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More FMLA Guidance

First up this week, the 6th Circuit held that
an employer does not need to allow an employee to rescind her resignation as
part of her FMLA rights
.  In the case, an
employee went on FMLA medical leave following hospitalization.  When she returned to work, she immediately
submitted her resignation, which the employer accepted.  Three days later she attempted to rescind her
resignation, and the employer refused to re-hire her.  She claimed that her employer was “on notice”
that she was requesting further FMLA leave. 
Specifically, the employee had a history of psychotic breaks that
required the use of FMLA leave.  Here,
when she returned to work following her latest incident (for which she supplied
all proper FMLA documentation) she was cleared to resume normal working duties,
and began doing so until she abruptly quit.

The court examined whether the employer was required to
make a further inquiry into whether the employee was requesting additional FMLA
leave- basically whether her resignation was valid or merely an FMLA request in
different terms.  The court noted that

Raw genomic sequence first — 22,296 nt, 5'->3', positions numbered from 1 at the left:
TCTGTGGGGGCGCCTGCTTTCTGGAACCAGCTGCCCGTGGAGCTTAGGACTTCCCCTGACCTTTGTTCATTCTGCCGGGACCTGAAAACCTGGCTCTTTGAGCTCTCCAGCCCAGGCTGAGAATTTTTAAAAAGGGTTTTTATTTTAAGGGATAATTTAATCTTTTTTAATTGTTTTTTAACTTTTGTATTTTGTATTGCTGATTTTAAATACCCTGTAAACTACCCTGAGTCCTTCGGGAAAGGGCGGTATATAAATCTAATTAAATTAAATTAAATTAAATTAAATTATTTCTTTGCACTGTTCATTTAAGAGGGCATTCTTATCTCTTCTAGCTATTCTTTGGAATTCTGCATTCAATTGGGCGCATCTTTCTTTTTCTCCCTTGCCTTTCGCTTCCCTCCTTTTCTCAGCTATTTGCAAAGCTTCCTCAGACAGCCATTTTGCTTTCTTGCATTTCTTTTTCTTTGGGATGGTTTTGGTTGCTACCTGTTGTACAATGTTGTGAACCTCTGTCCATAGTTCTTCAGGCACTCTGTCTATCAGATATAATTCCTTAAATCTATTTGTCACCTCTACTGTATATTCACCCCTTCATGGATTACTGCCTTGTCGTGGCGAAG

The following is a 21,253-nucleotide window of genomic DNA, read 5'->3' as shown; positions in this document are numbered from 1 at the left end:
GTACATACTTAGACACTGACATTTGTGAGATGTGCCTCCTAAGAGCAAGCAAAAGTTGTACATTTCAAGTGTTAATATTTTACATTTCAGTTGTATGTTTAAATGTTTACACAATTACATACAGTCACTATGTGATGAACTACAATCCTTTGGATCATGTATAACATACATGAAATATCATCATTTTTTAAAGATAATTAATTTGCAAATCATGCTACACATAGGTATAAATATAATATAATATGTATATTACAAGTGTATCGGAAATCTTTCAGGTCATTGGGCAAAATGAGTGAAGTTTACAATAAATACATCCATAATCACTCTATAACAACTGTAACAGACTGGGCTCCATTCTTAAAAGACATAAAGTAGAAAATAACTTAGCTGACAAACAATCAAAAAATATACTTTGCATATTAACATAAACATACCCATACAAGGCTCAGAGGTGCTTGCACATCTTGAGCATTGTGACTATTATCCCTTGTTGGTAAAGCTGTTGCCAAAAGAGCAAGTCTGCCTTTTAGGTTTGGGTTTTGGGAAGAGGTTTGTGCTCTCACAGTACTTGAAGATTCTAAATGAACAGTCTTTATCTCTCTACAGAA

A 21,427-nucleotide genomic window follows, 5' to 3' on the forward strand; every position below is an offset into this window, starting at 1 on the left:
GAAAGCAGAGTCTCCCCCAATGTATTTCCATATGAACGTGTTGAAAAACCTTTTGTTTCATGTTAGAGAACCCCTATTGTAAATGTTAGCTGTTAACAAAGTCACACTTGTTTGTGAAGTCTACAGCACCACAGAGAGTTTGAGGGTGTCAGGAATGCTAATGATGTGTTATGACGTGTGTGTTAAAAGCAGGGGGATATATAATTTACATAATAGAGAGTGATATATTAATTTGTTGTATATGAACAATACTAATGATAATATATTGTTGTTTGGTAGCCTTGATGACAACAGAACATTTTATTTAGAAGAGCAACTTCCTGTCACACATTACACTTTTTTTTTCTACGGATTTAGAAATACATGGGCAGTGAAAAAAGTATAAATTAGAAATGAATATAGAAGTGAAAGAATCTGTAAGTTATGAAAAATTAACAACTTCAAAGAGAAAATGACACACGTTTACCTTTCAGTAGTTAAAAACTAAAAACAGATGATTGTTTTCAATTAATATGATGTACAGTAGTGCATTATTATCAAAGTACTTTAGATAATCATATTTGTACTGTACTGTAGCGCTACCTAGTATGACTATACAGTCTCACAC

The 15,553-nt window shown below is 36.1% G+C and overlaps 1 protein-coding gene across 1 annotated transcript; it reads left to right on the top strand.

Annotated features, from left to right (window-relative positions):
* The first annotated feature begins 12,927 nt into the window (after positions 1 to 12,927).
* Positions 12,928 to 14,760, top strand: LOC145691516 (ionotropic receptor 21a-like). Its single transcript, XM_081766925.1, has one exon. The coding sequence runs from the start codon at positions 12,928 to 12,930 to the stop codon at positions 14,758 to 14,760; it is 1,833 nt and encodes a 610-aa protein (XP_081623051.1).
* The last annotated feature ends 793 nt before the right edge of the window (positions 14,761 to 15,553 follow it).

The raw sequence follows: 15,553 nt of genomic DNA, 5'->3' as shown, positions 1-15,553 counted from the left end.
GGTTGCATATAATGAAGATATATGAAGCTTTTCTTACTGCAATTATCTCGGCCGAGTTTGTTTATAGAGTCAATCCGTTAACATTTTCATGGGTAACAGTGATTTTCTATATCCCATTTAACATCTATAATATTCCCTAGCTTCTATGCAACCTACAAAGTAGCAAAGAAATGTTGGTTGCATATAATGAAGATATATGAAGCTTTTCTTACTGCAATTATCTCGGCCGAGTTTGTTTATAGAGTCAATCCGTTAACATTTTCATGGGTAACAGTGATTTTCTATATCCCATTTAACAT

the FMLA does not require that an employer grant leave in the absence of notice
or a valid request.  The court
stated that “[t]he critical test for substantively-sufficient notice is whether
the information that the employee conveyed to the employer was reasonably
adequate to apprise the employer of the employee’s request to take leave for a
serious health condition that rendered him unable to perform his job.”  Basically, the employee needs to give the
employer enough information so that the employer knows FMLA leave might be
required.

Here, the court found the employee had not provided sufficient
notice, and thus the employer’s duty to inquire further into FMLA leave was
never triggered.  Although the employee
argued that when she told her employer she was not returning to work it was on
notice, the court found that the evidence suggested that she had clearly
communicated her intent to quit and gave no indication of her desire to take
more FMLA leave.  Finally, once she quit,
she was no longer an employee and was thus not covered by the FMLA.  In fact, the employee had inquired during her
resignation during a prior meeting about what type of leave she needed, and she
had responded only that she meant to permanently resign.

Next, in Chicago a 10-year strike finally ended last week.  Employees of the Congress Plaza Hotel, who
had begun striking in 2003 over wage cut issues, finally ended their dispute
“unconditionally.”  If the employees now
return to work, they will do so under a 2002 contract that pays wages the union
argues are half of the standard rate in the city.  Regardless, the strike was one of the longest
in American history.